RAINN defines acquaintance rape as assault involving coercive sexual activities that occur against a person's will by means of force, violence, duress, or fear of bodily injury. These sexual activities are imposed upon them by someone they know (a friend, date, acquaintance, etc.). Acquaintance rape shatters the myth that people are only raped by strangers in foreign situations. This form of assault can be even more traumatizing because it involves the loss of trust. Typically people have some form of a relationship with their assailant so it is devastating when this relationship is breached. Victims of acquaintance rape are also less likely to receive support from their social circles. They often face scrutiny and also blame from the people they seek support from. It is important to realize that it is never the victim’s fault. Acquaintance rape has become a prevalent occurrence on college campuses. Student’s increase in freedom, false expectations, and access to drugs and alcohol can lead to more opportunities for this assault to occur. Below are some helpful ways to avoid and prevent this assault.
RAINN notes that acquaintance rape typically occurs in three stages:
- Intrusion- Attempt by the offender to violate the victim's personal space and level of comfort. May draw close by revealing personal information or through "accidental" touches and stares.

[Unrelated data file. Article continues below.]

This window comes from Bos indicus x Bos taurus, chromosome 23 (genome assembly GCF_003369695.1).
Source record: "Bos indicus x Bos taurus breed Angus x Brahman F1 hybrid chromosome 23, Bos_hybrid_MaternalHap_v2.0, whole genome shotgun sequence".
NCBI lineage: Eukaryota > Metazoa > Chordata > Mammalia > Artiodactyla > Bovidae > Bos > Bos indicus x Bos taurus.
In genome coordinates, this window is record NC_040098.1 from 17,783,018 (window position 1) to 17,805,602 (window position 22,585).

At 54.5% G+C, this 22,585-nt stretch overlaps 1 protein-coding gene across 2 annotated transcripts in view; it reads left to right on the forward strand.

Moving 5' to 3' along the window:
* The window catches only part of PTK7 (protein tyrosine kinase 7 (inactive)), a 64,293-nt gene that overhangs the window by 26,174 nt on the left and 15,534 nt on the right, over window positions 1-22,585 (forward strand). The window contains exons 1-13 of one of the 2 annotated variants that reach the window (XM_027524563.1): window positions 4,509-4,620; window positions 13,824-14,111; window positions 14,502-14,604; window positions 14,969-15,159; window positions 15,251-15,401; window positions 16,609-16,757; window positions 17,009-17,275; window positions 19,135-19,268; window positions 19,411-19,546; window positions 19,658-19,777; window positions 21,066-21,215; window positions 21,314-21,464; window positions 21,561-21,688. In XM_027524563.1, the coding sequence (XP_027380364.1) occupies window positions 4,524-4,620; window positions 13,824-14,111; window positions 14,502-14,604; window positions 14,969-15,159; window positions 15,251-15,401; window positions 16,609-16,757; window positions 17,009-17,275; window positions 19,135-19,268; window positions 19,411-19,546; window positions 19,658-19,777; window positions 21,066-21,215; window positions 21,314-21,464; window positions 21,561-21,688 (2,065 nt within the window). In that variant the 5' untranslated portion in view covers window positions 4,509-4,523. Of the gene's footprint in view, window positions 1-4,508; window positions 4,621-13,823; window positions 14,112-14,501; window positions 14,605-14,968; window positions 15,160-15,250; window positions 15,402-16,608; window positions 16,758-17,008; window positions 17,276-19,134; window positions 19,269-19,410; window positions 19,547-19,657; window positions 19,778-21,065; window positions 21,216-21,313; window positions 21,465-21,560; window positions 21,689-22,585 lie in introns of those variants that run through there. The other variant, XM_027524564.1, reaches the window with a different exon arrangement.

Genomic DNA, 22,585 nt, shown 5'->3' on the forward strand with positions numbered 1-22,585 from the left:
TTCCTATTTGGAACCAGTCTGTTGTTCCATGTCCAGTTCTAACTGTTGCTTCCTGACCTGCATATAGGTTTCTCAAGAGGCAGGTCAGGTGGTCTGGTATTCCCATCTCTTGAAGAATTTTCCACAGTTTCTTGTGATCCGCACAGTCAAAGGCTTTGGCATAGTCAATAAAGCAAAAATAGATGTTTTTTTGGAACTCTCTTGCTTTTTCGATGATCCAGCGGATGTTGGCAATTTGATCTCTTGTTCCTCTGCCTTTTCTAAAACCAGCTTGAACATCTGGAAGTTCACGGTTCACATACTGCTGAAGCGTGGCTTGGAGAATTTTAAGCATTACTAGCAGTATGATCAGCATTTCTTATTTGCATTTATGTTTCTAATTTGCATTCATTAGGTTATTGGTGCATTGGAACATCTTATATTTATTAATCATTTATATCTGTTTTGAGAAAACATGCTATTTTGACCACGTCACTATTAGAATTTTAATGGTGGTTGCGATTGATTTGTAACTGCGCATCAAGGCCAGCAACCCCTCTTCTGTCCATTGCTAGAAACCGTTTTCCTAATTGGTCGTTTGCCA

- Desensitization- Occurs when the victim feels comfortable with the offender and has come to regard intrusive actions as no longer or, at least less, threatening. The victim of the desensitization may feel uneasy but convinces himself or herself that the feeling is unfounded.
- Isolation- The offender uses the victim's trust to isolate him or her from others.
- Trust your intuition. If you feel uncomfortable or unsafe then leave that situation immediately.
- Adapt the buddy system. When you’re going out to parties or other social functions on or around campus, surround yourself with people who can look out for you and vice versa.
- If you are feeling threatened make a scene. It may be uncomfortable. It may be awkward. It may be embarrassing. It is beneficial.
- Be extremely careful in situations involving drugs and alcohol. In these situations inhibitions are lowered, decision making skills are harder to make, and it’s harder to clearly communicate.
- Listen. When you are in a sexual situation with a person listen to everything they are saying. If your partner says “no,” STOP. No other factors matter, just stop.
This topic of the week was written by Malyka Cardwell, MFT.